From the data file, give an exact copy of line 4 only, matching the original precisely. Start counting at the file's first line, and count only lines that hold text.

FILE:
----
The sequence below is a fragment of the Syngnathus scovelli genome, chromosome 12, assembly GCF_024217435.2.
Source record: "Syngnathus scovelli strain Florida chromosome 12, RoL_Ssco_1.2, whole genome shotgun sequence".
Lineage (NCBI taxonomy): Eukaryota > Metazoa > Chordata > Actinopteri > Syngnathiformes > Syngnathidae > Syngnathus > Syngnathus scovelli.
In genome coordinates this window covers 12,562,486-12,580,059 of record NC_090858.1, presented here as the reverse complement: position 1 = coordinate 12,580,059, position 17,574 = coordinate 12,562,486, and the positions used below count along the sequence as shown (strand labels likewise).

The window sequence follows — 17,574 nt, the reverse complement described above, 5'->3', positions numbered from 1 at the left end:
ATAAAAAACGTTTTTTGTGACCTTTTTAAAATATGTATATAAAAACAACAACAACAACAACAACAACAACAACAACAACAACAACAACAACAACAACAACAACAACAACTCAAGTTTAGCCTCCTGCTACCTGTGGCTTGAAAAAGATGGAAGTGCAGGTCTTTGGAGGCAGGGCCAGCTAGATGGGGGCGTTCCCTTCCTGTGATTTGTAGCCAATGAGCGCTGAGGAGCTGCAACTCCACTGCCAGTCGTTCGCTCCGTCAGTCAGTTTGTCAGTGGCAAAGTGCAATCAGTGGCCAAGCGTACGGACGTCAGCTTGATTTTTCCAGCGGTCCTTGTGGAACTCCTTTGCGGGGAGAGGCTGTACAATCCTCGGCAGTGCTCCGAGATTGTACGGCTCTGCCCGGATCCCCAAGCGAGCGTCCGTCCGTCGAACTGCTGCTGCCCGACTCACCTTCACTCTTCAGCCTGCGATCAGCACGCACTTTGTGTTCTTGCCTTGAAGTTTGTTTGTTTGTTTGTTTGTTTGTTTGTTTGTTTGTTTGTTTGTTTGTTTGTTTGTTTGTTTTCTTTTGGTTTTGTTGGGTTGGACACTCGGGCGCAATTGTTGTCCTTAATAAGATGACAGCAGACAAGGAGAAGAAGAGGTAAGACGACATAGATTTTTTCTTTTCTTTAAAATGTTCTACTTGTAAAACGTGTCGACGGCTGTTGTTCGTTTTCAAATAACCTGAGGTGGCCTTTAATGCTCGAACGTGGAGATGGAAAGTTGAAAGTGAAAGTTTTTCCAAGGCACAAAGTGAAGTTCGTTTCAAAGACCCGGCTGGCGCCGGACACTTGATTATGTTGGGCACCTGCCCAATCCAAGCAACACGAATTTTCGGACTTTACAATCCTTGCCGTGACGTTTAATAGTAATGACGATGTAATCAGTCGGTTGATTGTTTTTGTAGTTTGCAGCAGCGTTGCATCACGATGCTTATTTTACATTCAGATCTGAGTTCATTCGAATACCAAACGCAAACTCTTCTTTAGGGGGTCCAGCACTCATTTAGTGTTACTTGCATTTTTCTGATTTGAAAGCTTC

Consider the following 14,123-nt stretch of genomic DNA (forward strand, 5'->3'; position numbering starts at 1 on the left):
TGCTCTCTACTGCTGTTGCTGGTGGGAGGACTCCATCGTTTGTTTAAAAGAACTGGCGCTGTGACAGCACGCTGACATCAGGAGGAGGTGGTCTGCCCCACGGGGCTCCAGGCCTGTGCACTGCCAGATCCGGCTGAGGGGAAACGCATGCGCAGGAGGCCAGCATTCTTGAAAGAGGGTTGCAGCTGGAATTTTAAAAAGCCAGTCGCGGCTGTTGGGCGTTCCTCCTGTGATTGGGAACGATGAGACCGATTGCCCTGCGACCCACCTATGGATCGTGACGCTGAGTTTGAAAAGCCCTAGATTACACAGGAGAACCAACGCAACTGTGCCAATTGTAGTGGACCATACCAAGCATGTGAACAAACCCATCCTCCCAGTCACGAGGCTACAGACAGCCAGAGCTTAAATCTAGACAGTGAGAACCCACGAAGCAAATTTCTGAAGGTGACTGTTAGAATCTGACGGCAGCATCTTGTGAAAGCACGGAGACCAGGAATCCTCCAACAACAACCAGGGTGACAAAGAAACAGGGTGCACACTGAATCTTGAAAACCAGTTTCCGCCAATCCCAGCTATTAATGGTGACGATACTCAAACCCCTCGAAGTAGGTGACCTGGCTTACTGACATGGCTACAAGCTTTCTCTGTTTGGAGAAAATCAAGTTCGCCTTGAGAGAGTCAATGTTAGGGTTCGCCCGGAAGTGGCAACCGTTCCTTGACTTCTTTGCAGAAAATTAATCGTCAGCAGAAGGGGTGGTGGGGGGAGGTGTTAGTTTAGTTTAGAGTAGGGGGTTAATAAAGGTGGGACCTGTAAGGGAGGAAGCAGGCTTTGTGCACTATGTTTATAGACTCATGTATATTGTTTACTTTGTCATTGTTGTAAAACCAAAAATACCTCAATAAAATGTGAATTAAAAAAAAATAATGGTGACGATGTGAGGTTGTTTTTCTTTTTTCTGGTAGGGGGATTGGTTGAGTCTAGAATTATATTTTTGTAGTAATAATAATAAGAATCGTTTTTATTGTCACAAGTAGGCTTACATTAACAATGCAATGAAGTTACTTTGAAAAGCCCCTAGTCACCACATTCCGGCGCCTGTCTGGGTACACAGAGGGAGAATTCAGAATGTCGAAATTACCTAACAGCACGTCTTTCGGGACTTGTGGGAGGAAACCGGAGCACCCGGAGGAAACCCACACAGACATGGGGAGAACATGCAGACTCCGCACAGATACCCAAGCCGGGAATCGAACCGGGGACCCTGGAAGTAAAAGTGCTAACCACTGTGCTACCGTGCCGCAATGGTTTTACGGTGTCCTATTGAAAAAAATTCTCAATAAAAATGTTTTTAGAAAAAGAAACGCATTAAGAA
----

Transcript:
In genome coordinates this window covers 12,562,486-12,580,059 of record NC_090858.1, presented here as the reverse complement: position 1 = coordinate 12,580,059, position 17,574 = coordinate 12,562,486, and the positions used below count along the sequence as shown (strand labels likewise).